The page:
I'm always afraid of bothering other people too when moving around the show ground with Jake huffing and puffing and threatening to rear. Yet at a certain point that is exactly what he needs, to learn that we just are not going to gallop.

To me it sounds like you are doing an excellent job, are coming leaps and bounds. Look at your accomplishments and understand there are going to be setbacks. Keep it going! Keep us updated more often. =) Plus get some pictures of dressage and xc!
MicKey73 likes this.
     
    01-23-2012, 09:31 PM
  #5
Trained
Quote:
So, I think I have his two (I know, only two??, hahah) main problems identified. 1. Clapping and people gathered near the gate. And 2. Loud speaker announcements.
Coming from a barrel racer...Are you sure that his reactions are from being nervous and not excited? My mare acts like your boy does before she goes into the arena. I even have to have someone lead her in. She gets so worked up because she knows that she's going to run that she becomes an idiot and doesn't focus enough.

If he's an ex barrel horse, he's already heard the loud speaker and seen the crowds of people and horses waiting to run. Chances are, he's mentally going back to his racing days and completely goes brainless for the dressage he's learned.

I've seen some nasty horses outside of the arena. They are arena sour and absolutely refuse to go in, so there will be 2 people leading while the horse is backing, and someone chasing them into the arena with a lunge whip. Barrel horses can be pretty messy. Sounds like your the lucky one that found a messy one.

The absolute best thing that you can do for him, is continue to take him to shows like you were and just ride around. Feed him carrots and apples and peppermints. Go in and out of the arena as much as possible. If there's a lunch break, I'd be working on him just walking into the arena, going around and coming back out. No expectations.

I've worked with some pretty arena sour horses and it literally took me HOURS to get the horse to walk/prance into the arena. They would throw a complete hissy fit, backing, rearing, sidestepping, bolting, anything but forward motion. They'd be dripping sweat and foaming but the second they took a step towards the arena, I'd turn them around and walk away. They got the hint and by the end of the session they'd be walking into the arena and walking back out. The next session, probably a half hours worth of a fight, then they realized what I wanted. Third time out, one little hissy fit then into the arena we went. About a week later, the horse would walk right in.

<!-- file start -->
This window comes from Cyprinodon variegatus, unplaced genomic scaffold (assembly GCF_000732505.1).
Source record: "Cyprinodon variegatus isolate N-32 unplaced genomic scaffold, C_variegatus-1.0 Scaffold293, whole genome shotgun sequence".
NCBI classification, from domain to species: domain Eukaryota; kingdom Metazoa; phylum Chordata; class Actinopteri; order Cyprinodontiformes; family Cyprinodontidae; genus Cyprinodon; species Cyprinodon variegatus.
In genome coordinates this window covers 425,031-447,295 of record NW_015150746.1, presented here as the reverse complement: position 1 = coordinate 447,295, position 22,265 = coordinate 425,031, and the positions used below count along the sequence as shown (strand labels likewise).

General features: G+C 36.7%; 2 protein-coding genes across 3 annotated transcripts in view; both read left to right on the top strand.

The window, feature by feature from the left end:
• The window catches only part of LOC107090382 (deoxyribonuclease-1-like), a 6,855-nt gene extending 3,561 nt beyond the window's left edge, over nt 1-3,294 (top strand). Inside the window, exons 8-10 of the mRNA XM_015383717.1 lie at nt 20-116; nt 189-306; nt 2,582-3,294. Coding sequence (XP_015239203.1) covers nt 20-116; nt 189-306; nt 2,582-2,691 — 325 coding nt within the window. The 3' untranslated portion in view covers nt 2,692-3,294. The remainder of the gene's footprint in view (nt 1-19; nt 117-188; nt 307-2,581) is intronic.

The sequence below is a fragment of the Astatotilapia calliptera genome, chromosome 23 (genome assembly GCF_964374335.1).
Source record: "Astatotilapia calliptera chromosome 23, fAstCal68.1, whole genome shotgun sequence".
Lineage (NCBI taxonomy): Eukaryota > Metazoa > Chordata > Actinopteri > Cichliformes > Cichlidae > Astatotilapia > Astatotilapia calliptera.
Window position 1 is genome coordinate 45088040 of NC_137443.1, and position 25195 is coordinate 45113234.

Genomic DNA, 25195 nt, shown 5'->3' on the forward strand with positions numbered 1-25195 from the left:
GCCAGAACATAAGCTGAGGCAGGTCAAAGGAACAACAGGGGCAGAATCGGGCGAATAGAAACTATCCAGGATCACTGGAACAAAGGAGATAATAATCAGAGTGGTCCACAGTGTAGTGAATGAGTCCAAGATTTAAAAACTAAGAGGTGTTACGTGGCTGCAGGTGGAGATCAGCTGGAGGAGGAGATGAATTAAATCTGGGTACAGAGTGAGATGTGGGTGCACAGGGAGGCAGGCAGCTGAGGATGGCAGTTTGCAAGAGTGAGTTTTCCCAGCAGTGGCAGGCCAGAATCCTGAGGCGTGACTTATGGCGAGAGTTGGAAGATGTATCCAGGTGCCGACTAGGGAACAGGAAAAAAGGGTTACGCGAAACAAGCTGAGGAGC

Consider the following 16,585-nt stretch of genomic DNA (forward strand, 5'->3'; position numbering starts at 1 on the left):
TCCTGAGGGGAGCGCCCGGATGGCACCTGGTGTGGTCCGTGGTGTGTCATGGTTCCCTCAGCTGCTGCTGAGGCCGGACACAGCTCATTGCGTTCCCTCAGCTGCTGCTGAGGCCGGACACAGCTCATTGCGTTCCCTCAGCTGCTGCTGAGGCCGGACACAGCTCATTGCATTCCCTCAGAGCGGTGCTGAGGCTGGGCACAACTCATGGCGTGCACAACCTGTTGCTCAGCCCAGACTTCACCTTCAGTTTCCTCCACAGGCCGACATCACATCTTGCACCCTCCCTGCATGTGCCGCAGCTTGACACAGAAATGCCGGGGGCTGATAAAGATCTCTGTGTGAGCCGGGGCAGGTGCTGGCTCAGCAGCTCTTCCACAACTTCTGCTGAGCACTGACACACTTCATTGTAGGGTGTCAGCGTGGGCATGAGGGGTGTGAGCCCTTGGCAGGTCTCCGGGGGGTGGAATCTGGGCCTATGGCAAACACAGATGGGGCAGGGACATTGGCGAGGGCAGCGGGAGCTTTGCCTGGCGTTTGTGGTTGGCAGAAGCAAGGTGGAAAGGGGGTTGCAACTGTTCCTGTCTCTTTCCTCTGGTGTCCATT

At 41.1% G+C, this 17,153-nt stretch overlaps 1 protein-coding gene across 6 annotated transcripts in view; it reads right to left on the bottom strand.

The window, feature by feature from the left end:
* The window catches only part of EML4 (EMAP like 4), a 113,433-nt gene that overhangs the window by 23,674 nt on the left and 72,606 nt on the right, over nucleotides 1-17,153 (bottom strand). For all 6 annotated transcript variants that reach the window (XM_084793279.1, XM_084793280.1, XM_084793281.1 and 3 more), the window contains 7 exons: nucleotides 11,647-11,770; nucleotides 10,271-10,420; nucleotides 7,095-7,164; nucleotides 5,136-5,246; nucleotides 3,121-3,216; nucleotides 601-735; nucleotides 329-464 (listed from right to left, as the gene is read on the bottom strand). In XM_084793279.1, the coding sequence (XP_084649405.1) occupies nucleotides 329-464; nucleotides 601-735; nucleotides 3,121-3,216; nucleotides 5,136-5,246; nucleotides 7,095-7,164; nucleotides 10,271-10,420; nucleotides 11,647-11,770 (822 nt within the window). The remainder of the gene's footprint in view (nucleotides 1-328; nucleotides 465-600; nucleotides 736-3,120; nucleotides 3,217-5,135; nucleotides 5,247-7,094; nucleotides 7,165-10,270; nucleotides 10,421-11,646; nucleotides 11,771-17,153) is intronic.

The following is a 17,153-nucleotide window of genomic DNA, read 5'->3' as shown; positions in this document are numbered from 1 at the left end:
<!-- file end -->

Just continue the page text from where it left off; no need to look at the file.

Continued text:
It takes time and patience but I think that you are doing everything perfectly. I think your horse just loses his brain and thinks he's still a barrel horse when he's at a horse show.

Keep your head up. Best of luck...
MicKey73 likes this.
     
    01-23-2012, 10:55 PM
  #6
Weanling
Quote:
Originally Posted by CLaPorte432    
Coming from a barrel racer...Are you sure that his reactions are from being nervous and not excited? My mare acts like your boy does before she goes into the arena. I even have to have someone lead her in. She gets so worked up because she knows that she's going to run that she becomes an idiot and doesn't focus enough.

If he's an ex barrel horse, he's already heard the loud speaker and seen the crowds of people and horses waiting to run. Chances are, he's mentally going back to his racing days and completely goes brainless for the dressage he's learned.

I've seen some nasty horses outside of the arena. They are arena sour and absolutely refuse to go in, so there will be 2 people leading while the horse is backing, and someone chasing them into the arena with a lunge whip. Barrel horses can be pretty messy. Sounds like your the lucky one that found a messy one.

The absolute best thing that you can do for him, is continue to take him to shows like you were and just ride around. Feed him carrots and apples and peppermints. Go in and out of the arena as much as possible. If there's a lunch break, I'd be working on him just walking into the arena, going around and coming back out. No expectations.